In the past three years I have pushed myself to travel and visit beautiful places whenever I can take a break off work. It has worked as my therapy and has kept me out of depression. However, after couple years traveling all over, this year I was a bit tired and somewhat out of close places to go to. I’ve been everywhere within the low-cost airline’s flight radius. So instead of traveling, this year I decided to have lasic surgery to correct my vision. I thought it would lift my mood.
This type of surgery is advertised as successful in 99% of the cases and being painless and low risk. One day, I was walking down one of Madrid’s most expensive streets. I was thinking what to do to spice up my life and keep myself motivated. I still don’t own a home, but it is not a good time to enter the Real Estate market in Spain. While I was walking, I came across this medical center that does lasic surgery. It was in prime with lots of people entering and exiting. On the ground floor it occupied almost a whole block. Basically, it did not look like a shady business. Then I told myself. Do it! I can be quite undecided, so if I have a moment of clarity I should take advantage of it. So I went in and made an appointment. In my mind the surgery was going to lift my mood, since I would finally get rid of having to wear glasses.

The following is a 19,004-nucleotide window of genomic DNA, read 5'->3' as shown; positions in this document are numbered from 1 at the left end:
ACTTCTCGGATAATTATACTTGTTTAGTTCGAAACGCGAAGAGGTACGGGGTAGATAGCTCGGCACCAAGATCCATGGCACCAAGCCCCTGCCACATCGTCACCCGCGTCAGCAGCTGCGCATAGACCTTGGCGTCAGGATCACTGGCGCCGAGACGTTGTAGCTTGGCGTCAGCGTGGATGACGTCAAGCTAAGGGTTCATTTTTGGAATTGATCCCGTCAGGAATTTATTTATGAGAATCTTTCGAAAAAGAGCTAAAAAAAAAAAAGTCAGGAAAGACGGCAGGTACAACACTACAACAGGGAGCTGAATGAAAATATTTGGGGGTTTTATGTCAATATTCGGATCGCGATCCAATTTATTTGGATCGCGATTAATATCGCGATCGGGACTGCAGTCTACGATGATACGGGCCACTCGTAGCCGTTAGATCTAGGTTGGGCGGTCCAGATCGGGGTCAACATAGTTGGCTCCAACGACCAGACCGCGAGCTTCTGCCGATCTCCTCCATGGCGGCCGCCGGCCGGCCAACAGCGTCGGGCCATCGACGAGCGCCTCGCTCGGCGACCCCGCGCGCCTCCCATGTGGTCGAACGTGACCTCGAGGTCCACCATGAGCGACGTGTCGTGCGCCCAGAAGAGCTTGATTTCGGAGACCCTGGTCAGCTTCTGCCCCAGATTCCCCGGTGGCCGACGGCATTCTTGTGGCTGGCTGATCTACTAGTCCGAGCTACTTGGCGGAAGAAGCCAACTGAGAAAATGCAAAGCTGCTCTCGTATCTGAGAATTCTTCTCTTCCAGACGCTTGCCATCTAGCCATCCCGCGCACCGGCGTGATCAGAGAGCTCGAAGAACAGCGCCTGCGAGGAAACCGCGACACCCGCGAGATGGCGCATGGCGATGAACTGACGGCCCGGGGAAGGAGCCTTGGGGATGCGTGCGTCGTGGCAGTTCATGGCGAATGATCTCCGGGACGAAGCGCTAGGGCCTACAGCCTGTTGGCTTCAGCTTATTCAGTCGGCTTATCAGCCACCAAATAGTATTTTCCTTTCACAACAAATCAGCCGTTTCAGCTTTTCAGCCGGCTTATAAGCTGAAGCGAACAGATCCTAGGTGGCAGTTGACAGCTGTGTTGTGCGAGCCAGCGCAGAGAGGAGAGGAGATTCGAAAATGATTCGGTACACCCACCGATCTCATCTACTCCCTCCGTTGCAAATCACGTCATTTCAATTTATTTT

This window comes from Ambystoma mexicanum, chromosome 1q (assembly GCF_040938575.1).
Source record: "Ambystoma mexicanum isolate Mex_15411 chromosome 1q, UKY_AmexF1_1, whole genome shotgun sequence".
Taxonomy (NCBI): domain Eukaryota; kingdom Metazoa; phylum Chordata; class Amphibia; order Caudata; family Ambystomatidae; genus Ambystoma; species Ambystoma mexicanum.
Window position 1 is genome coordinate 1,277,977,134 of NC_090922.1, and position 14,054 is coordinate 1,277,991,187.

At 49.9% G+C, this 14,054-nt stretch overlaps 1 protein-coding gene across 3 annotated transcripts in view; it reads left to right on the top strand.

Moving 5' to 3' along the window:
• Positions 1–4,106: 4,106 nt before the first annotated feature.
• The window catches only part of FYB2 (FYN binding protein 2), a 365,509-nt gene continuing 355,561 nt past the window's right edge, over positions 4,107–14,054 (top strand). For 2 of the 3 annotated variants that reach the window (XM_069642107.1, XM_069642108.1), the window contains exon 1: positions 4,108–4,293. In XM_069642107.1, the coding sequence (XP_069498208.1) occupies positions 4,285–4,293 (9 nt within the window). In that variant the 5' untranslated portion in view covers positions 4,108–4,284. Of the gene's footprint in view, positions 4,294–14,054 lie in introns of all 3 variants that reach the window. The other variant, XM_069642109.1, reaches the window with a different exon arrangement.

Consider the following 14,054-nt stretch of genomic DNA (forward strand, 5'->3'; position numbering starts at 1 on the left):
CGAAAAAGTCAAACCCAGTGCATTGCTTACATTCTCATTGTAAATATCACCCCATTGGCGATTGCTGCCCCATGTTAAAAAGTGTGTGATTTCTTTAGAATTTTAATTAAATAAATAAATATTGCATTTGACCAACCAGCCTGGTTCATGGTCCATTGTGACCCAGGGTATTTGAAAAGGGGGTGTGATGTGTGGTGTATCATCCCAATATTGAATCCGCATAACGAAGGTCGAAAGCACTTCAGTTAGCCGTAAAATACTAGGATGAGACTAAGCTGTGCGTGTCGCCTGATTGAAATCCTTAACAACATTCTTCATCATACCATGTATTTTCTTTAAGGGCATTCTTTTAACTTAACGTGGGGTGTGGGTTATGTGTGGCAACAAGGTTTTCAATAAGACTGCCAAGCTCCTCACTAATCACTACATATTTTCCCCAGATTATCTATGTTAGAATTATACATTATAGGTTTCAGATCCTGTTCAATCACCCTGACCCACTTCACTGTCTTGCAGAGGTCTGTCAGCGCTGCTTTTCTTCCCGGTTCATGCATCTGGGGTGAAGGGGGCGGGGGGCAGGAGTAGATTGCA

The doctor checked my eye and said that my eye was perfect for this type of surgery since the cortex is sufficiently thick. On my own I also checked the doctor’s name on the internet. I didn’t find any complaints, just her PHD.